What does that mean practically?
To be continued …
November 30, 2010 at 1:47 am
Great post! I really liked what you had to say. I need to remember this. I must not try to do things in my own strength but rely on the strength of God. It’s so hard to remember that sometimes. I think we like trying to do everything in our own strength because we want to be in control. It hard to relinquish that control. I’m looking forward to Part 2.
November 30, 2010 at 5:26 pm
Hi Captainquaker – you make a good point – we want to feel in control … and when we have to rely on God’s strength that is exactly what we don’t feel. The curious thing is we never really are in control we just think we are.
November 30, 2010 at 10:02 pm
November 30, 2010 at 4:25 am
I loved your photo and encouraging words. I often feel the tasks God calls me to are so far beyond my capacity that the temptation towards inertia takes over. Your post reminded me to partner with God’s unlimited grace. Thank you.
November 30, 2010 at 5:28 pm
Hi JoDee – I love how you stated to partner with God’s unlimited grace — when you really take a minute to consider it – it is amazing – why do we ever worry?
November 30, 2010 at 4:29 am
Excellent topic and message Rachel.
Reading your examples of strength reminded me of Jeremiah. To some he lived a boring life. But once a reader comprehends the strength he exhibits in committing daily for years and years to serving God, it is clear how much of an extraordinary life of faith Jerimiah led.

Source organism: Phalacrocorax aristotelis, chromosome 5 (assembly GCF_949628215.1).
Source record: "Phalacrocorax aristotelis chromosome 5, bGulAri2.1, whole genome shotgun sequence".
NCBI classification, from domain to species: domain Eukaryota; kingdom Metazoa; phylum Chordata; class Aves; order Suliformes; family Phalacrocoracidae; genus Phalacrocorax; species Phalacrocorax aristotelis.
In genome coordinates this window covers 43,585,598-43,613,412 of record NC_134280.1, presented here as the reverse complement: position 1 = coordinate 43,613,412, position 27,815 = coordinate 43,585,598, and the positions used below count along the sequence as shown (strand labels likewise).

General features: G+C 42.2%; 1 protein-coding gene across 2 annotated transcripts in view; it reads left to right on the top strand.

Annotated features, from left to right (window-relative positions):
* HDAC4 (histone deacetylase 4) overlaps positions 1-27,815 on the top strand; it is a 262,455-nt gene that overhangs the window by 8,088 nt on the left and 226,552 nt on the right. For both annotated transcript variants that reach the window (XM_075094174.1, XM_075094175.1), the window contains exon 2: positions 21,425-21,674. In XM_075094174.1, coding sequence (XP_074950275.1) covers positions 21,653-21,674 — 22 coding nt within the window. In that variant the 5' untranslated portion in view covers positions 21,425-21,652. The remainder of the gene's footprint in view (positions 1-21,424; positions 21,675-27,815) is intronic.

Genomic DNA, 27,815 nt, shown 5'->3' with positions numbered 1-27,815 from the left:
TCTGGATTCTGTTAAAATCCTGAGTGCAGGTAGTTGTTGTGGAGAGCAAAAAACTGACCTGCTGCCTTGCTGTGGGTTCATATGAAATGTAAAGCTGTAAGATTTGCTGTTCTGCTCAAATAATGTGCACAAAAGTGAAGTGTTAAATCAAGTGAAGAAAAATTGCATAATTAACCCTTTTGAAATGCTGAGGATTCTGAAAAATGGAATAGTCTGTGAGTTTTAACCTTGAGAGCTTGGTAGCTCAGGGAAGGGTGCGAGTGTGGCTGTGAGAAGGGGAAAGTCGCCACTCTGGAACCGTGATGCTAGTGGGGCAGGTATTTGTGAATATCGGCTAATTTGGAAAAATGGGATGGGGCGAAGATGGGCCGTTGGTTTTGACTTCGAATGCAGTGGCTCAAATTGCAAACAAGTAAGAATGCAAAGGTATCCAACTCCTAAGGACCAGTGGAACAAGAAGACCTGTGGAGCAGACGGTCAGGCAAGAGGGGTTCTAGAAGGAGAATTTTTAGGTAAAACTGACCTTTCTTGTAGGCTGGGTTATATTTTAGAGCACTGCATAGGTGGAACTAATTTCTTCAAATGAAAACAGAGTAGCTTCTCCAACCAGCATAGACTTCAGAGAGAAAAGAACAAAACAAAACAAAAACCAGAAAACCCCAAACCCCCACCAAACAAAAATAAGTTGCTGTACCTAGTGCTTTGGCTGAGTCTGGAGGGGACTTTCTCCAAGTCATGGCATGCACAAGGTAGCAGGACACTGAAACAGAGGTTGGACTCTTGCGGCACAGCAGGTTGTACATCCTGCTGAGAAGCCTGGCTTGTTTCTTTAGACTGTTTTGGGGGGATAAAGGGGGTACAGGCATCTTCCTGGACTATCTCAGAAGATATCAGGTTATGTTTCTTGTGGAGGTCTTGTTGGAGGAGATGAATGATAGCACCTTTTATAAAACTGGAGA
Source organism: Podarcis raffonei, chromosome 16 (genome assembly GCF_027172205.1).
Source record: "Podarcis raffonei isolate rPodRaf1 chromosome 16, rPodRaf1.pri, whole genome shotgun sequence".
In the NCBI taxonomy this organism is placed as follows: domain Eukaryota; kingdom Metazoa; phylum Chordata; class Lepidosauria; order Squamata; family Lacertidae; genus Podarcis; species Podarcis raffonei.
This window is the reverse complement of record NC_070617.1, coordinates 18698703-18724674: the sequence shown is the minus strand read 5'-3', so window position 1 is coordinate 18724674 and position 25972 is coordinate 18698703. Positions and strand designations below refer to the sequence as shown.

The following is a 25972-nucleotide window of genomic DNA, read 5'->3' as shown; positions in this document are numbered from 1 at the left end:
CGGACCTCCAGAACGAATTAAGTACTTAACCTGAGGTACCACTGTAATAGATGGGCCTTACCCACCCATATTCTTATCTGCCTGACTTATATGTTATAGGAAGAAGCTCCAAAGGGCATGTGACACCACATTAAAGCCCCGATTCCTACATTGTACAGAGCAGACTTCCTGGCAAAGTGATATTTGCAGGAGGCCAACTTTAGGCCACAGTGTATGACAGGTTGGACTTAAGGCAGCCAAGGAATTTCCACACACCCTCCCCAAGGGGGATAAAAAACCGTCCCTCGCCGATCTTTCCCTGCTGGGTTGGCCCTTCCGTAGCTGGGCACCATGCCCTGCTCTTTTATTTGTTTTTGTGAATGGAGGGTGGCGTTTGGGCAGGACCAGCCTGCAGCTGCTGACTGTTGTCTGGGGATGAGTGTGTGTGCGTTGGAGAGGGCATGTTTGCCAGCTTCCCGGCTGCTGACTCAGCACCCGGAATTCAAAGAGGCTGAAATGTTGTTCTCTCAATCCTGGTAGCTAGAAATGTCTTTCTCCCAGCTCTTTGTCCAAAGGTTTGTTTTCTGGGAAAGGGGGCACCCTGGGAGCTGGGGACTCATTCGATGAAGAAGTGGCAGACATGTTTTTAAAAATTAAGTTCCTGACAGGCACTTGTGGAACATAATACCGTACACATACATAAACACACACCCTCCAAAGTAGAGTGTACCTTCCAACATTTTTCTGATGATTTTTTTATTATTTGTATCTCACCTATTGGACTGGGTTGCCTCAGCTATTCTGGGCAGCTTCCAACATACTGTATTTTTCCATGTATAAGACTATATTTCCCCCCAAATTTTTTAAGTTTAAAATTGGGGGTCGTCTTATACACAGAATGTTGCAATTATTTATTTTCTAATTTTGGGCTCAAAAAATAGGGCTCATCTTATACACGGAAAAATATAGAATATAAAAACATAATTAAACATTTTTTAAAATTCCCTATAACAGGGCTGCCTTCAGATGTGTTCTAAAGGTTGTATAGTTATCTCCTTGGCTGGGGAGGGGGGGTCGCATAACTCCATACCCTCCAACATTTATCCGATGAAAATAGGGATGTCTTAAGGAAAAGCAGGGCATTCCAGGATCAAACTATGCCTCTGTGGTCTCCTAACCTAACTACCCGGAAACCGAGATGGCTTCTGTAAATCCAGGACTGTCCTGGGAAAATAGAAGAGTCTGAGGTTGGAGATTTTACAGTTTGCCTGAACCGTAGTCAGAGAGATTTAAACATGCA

November 30, 2010 at 5:30 pm
Hi Slamdunk – you bring up a great point about Jeremiah. For what he was called to do – he needed tremendous strength beyond himself. It is hard to be the fish swimming upstream against the rest flowing in the other direction and that is what he did.
November 30, 2010 at 5:22 pm
Nice post. Incidentally, I just bought the book Long Walk to Freedom by Nelson Mandela last week.
You said, “There are many reasons for God wanting us to live beyond our own strength…”
Just a point to consider– All three of your points can be summed up in one. If you look at from the very beginning until now, there is one common thread: faith. God created the world by faith (Gen 1, Heb. 11:3). Abel was made righteous by faith (Gen. 4:1-7 and Heb. 11:4). Noah built the ark, preached and obtained righteousness by faith (Gen. 6:8-9, Heb. 11:7, 2 Peter 2:5). Enoch walked with God and pleased God by faith (Gen 5:22-24, Heb. 11:5-6). Abraham was made righteous by God by faith (Gen. 15:6, Rom. 4:3, Gal. 3:6). The just (or the righteous or those in right-relationship with God) live by faith (Hab. 2:4, Rom. 1:17, Gal. 3:11, Heb. 10:34). We have access into the grace wherein we stand by faith (Rom. 5:2). We are made righteous by faith (2 Cor. 5:21).
There’s so much more but the point is that from eternity past, here in the present, and to eternity future, mankind has always and will always relate with God by faith. That is the “currency” of Heaven. The “currency” of Hell is fear. Faith is how we have relationship with God through Jesus. And this is how we will always have relationship with Him forever.
I’m looking forward to see how you finish it up.
November 30, 2010 at 5:33 pm